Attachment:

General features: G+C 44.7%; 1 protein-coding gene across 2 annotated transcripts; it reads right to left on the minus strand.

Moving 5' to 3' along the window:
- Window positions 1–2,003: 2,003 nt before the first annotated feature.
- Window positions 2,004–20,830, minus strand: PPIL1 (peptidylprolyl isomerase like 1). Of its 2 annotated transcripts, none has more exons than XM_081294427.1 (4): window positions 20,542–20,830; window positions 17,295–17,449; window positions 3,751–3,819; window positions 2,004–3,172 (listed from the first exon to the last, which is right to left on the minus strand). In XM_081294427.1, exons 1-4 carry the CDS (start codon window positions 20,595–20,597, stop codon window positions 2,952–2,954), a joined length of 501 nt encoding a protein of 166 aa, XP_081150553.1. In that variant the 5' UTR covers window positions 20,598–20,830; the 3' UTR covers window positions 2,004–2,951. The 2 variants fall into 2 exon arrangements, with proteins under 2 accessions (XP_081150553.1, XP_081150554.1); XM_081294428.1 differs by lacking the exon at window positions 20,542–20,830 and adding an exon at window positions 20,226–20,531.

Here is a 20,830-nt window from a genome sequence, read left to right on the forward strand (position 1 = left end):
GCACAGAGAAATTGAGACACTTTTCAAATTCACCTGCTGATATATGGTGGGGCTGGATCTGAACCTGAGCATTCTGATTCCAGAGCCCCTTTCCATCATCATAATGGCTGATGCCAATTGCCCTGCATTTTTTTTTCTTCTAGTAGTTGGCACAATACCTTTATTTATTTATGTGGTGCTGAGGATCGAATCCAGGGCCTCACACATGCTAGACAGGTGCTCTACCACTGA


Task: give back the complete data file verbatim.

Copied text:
General features: G+C 44.7%; 1 protein-coding gene across 2 annotated transcripts; it reads right to left on the minus strand.

Moving 5' to 3' along the window:
- Window positions 1–2,003: 2,003 nt before the first annotated feature.
- Window positions 2,004–20,830, minus strand: PPIL1 (peptidylprolyl isomerase like 1). Of its 2 annotated transcripts, none has more exons than XM_081294427.1 (4): window positions 20,542–20,830; window positions 17,295–17,449; window positions 3,751–3,819; window positions 2,004–3,172 (listed from the first exon to the last, which is right to left on the minus strand). In XM_081294427.1, exons 1-4 carry the CDS (start codon window positions 20,595–20,597, stop codon window positions 2,952–2,954), a joined length of 501 nt encoding a protein of 166 aa, XP_081150553.1. In that variant the 5' UTR covers window positions 20,598–20,830; the 3' UTR covers window positions 2,004–2,951. The 2 variants fall into 2 exon arrangements, with proteins under 2 accessions (XP_081150553.1, XP_081150554.1); XM_081294428.1 differs by lacking the exon at window positions 20,542–20,830 and adding an exon at window positions 20,226–20,531.

Here is a 20,830-nt window from a genome sequence, read left to right on the forward strand (position 1 = left end):
GCACAGAGAAATTGAGACACTTTTCAAATTCACCTGCTGATATATGGTGGGGCTGGATCTGAACCTGAGCATTCTGATTCCAGAGCCCCTTTCCATCATCATAATGGCTGATGCCAATTGCCCTGCATTTTTTTTTCTTCTAGTAGTTGGCACAATACCTTTATTTATTTATGTGGTGCTGAGGATCGAATCCAGGGCCTCACACATGCTAGACAGGTGCTCTACCACTGA